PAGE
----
February 10, 2019
Dear Sisters, Brothers and Friends in Christ,
One of the steps in church growth is being prepared to welcome visitors to our congregation. Here are two things to observe and explore together.
Hospitality: Churches claim to be friendly but the truth is that most church members are friendly to the people they already know, but not always to guests. Here are some things to keep in mind.
Do we greet guests with the same intensity and concern before and after the worship service as they do during a formal time of greeting in the worship service. A lack of friendliness before and after the service sends a mixed, if not hypocritical, message to new people.
The six most important minutes of a church service, in a visitor’s eyes, are the three minutes before the service and the three minutes after the service, when church members introduce themselves, seeking genuinely to get to know the visitors (not just obtain personal information like the market research data collectors at the mall), offer to answer any questions, introduce them to others who may have a connection (perhaps they live in the same neighborhood, are from the same hometown or state, or their children attend the same school), or any number of ways to demonstrate to the visitors that they as a church member care.
First Impression: We only have one chance to make a good first impression and we have little hope of correcting a bad first impression. Our first-time guests have some simple desires and basic needs. They decide very quickly if you can meet those criteria. The decision to return for a second visit is often made before guests reach your front door.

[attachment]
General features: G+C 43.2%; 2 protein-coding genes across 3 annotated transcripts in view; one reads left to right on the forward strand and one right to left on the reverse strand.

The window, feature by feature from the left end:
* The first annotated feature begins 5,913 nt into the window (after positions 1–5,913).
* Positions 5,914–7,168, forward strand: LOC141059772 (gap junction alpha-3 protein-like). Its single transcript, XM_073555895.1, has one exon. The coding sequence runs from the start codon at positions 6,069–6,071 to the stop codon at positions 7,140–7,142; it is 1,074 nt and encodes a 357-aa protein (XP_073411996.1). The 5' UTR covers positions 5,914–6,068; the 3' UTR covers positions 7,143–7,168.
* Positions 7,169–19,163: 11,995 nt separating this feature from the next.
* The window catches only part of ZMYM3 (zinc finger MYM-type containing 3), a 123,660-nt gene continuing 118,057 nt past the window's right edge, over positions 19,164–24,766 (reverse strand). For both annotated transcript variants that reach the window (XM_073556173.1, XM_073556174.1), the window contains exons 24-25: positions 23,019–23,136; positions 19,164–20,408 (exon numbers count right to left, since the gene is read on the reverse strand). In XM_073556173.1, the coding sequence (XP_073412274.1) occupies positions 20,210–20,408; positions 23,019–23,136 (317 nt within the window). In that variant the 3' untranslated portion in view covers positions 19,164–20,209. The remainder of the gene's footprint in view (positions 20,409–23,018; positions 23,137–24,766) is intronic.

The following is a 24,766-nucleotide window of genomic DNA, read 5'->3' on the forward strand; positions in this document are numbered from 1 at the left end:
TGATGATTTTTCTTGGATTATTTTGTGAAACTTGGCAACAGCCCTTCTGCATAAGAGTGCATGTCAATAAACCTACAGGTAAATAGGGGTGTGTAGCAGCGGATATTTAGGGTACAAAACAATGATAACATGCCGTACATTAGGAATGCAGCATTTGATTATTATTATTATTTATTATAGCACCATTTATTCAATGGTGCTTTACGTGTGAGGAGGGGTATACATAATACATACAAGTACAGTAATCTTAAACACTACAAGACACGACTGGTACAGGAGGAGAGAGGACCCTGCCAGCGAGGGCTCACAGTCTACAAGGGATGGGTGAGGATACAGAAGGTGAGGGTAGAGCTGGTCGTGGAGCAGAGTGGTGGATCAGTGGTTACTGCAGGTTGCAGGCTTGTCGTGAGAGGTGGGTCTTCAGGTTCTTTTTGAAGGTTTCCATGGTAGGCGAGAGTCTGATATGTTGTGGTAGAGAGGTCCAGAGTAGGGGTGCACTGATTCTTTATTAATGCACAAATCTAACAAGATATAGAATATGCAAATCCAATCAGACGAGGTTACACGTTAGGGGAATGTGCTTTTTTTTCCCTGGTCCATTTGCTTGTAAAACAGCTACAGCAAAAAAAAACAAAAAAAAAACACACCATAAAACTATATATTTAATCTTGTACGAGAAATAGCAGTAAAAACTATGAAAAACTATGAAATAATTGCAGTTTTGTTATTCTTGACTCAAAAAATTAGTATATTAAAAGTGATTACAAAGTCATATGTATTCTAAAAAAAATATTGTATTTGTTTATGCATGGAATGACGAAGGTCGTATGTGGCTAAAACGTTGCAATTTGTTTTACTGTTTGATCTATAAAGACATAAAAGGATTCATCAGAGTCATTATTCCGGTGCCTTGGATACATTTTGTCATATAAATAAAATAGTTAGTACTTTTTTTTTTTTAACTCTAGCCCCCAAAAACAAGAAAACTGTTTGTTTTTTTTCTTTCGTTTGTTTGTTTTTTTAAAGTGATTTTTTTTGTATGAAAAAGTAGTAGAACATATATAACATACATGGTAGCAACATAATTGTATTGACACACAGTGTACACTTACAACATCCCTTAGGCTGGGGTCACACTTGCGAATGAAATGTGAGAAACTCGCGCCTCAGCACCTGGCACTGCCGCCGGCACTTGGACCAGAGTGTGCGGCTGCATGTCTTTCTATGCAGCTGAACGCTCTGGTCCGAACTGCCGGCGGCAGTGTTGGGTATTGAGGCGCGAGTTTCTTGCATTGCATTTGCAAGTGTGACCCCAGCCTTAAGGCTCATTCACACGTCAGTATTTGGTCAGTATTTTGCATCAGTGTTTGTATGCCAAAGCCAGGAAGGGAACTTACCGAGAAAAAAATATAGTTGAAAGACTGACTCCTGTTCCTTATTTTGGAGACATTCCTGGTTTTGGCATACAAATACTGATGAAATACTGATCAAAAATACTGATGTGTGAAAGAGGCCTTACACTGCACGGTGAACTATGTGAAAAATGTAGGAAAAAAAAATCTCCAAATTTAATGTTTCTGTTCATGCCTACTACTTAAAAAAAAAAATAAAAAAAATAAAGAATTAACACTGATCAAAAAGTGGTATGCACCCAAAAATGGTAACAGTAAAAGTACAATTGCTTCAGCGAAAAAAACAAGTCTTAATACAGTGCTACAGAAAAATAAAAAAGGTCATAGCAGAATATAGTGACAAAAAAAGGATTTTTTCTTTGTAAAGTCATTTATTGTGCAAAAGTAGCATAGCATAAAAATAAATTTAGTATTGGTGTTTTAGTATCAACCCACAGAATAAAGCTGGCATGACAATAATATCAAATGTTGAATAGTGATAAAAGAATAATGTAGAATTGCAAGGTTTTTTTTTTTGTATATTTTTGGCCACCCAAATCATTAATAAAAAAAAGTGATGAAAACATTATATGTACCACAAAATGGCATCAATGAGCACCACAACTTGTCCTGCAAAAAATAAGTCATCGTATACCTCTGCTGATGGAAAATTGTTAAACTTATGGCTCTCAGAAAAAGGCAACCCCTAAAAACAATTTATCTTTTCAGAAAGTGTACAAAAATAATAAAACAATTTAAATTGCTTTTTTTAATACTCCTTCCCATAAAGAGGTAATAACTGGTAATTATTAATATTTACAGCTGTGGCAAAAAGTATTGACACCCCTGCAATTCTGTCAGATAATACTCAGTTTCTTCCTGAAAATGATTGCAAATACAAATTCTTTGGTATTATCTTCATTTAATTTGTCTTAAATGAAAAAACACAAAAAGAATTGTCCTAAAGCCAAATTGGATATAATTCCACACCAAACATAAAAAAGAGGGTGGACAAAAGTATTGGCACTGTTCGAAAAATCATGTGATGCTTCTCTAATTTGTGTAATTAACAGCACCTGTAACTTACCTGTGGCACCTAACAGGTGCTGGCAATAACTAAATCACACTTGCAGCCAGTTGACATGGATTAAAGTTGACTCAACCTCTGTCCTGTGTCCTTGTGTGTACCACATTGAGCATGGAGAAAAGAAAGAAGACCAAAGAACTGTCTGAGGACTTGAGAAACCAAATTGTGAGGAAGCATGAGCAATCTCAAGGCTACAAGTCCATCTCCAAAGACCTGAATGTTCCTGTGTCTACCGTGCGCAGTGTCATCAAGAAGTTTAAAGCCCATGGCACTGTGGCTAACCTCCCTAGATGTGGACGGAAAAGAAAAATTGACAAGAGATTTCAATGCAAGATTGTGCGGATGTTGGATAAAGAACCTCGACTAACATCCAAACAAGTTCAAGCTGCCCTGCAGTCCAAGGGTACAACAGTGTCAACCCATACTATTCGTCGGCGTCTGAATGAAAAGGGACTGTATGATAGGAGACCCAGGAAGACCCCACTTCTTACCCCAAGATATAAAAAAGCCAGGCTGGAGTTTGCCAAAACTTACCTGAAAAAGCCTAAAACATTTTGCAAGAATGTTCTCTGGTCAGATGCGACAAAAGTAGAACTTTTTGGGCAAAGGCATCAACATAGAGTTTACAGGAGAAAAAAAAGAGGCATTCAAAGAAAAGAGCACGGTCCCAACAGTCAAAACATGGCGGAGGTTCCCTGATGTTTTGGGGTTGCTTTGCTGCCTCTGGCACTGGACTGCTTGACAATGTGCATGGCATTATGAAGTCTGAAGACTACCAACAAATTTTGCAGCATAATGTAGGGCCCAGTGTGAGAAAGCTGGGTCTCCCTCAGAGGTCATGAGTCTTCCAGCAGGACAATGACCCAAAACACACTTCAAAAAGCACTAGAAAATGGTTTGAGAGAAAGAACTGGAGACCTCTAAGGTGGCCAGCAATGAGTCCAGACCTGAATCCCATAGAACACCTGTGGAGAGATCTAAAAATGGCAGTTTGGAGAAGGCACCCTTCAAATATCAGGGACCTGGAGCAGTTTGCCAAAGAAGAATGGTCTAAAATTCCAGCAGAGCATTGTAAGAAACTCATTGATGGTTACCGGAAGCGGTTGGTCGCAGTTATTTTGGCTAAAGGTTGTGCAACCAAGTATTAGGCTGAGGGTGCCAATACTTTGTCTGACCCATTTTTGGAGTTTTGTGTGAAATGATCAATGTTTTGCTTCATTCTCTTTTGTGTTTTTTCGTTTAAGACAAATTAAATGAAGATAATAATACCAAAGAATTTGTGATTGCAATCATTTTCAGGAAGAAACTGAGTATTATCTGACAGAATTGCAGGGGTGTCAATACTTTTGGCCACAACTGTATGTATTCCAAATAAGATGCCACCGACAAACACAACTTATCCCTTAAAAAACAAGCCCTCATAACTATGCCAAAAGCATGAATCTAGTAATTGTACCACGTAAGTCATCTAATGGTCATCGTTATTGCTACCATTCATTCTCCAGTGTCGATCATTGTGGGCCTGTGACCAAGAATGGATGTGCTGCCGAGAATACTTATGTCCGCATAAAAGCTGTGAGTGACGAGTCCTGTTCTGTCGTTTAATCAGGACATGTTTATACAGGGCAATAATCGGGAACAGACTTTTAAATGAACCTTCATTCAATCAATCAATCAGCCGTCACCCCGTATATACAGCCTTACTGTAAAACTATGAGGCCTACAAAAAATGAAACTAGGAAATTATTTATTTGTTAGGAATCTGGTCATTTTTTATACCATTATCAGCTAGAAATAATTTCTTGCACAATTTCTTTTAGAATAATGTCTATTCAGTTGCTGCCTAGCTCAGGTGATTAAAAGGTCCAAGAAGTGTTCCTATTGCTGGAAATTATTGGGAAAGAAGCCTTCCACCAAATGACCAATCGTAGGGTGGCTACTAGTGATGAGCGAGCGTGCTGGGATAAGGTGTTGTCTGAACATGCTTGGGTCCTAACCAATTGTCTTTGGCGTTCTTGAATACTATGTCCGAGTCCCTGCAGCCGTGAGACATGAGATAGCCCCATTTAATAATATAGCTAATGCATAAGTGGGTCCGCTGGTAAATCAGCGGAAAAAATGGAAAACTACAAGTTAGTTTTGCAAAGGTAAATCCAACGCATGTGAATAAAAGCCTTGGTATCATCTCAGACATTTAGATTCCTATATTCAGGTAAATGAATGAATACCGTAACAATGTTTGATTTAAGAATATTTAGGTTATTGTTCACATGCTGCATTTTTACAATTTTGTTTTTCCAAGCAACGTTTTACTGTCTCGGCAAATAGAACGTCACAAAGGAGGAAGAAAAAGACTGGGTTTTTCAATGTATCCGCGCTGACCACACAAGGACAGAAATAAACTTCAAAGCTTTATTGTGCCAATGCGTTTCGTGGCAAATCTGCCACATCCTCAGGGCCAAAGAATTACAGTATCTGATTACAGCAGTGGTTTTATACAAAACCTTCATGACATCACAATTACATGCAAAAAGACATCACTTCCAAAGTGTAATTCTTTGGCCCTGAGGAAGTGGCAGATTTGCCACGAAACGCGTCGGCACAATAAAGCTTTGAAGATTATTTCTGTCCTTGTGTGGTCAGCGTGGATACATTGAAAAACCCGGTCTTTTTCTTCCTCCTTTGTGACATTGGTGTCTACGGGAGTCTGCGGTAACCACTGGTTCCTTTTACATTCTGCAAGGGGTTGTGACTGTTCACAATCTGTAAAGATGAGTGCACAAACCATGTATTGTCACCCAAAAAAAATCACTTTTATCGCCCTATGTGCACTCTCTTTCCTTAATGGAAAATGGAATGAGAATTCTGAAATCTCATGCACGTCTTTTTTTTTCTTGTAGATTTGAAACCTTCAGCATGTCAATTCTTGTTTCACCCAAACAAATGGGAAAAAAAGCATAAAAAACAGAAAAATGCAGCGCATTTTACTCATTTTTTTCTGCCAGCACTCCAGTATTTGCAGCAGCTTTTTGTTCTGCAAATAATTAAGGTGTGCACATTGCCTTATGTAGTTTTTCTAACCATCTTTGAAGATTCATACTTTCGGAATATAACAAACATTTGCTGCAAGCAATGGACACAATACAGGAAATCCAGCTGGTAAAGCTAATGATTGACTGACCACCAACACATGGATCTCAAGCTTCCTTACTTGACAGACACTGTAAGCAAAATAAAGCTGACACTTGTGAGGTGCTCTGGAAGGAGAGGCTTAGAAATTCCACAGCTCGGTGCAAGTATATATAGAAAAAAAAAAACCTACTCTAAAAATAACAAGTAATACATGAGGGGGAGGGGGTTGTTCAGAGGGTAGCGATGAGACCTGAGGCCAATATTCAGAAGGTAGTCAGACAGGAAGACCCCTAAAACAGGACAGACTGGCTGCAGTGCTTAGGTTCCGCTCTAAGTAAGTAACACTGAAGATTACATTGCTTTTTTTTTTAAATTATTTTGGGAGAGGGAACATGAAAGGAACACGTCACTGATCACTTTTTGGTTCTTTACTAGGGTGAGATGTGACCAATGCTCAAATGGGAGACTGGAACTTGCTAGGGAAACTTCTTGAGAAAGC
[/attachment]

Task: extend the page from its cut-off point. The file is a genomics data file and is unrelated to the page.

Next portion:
Are you creating the entire experience, beginning with your parking lot?
Are you consciously working to remove barriers that make it difficult for guests to find their way around and to feel at home with your people?
Do newcomers have all the information they need without having to ask any embarrassing questions?
Are your greeters and ushers on the job, attending to details and anticipating needs before they are expressed?
Does anything about your guests’ first experience make them say, “Wow!” and want to return?
Our first-time guests will never know what a wonderful congregation Lynnhurst is unless they make a second or third visit. Will they come back? It all depends on the impression we are making.
Blessings on the journey,